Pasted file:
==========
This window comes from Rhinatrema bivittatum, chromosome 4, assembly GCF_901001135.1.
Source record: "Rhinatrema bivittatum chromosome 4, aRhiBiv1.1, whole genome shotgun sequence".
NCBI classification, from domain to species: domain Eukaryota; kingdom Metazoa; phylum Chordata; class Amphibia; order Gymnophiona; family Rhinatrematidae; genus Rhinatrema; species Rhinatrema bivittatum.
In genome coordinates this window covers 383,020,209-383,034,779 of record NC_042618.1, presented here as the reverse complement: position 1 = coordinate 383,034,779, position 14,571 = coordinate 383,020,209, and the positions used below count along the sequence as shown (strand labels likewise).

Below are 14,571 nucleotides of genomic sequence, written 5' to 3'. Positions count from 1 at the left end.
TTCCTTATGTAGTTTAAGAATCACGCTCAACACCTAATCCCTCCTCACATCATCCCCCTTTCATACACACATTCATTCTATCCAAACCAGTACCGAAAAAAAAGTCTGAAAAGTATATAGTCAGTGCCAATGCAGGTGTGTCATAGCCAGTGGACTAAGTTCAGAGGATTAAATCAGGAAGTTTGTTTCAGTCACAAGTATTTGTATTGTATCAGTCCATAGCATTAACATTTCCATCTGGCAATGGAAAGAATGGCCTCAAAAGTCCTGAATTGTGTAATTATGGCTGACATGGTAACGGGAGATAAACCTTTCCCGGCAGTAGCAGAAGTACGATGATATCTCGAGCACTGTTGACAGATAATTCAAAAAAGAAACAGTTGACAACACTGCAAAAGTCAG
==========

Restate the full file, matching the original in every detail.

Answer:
This window comes from Rhinatrema bivittatum, chromosome 4, assembly GCF_901001135.1.
Source record: "Rhinatrema bivittatum chromosome 4, aRhiBiv1.1, whole genome shotgun sequence".
NCBI classification, from domain to species: domain Eukaryota; kingdom Metazoa; phylum Chordata; class Amphibia; order Gymnophiona; family Rhinatrematidae; genus Rhinatrema; species Rhinatrema bivittatum.
In genome coordinates this window covers 383,020,209-383,034,779 of record NC_042618.1, presented here as the reverse complement: position 1 = coordinate 383,034,779, position 14,571 = coordinate 383,020,209, and the positions used below count along the sequence as shown (strand labels likewise).

Below are 14,571 nucleotides of genomic sequence, written 5' to 3'. Positions count from 1 at the left end.
TTCCTTATGTAGTTTAAGAATCACGCTCAACACCTAATCCCTCCTCACATCATCCCCCTTTCATACACACATTCATTCTATCCAAACCAGTACCGAAAAAAAAGTCTGAAAAGTATATAGTCAGTGCCAATGCAGGTGTGTCATAGCCAGTGGACTAAGTTCAGAGGATTAAATCAGGAAGTTTGTTTCAGTCACAAGTATTTGTATTGTATCAGTCCATAGCATTAACATTTCCATCTGGCAATGGAAAGAATGGCCTCAAAAGTCCTGAATTGTGTAATTATGGCTGACATGGTAACGGGAGATAAACCTTTCCCGGCAGTAGCAGAAGTACGATGATATCTCGAGCACTGTTGACAGATAATTCAAAAAAGAAACAGTTGACAACACTGCAAAAGTCAG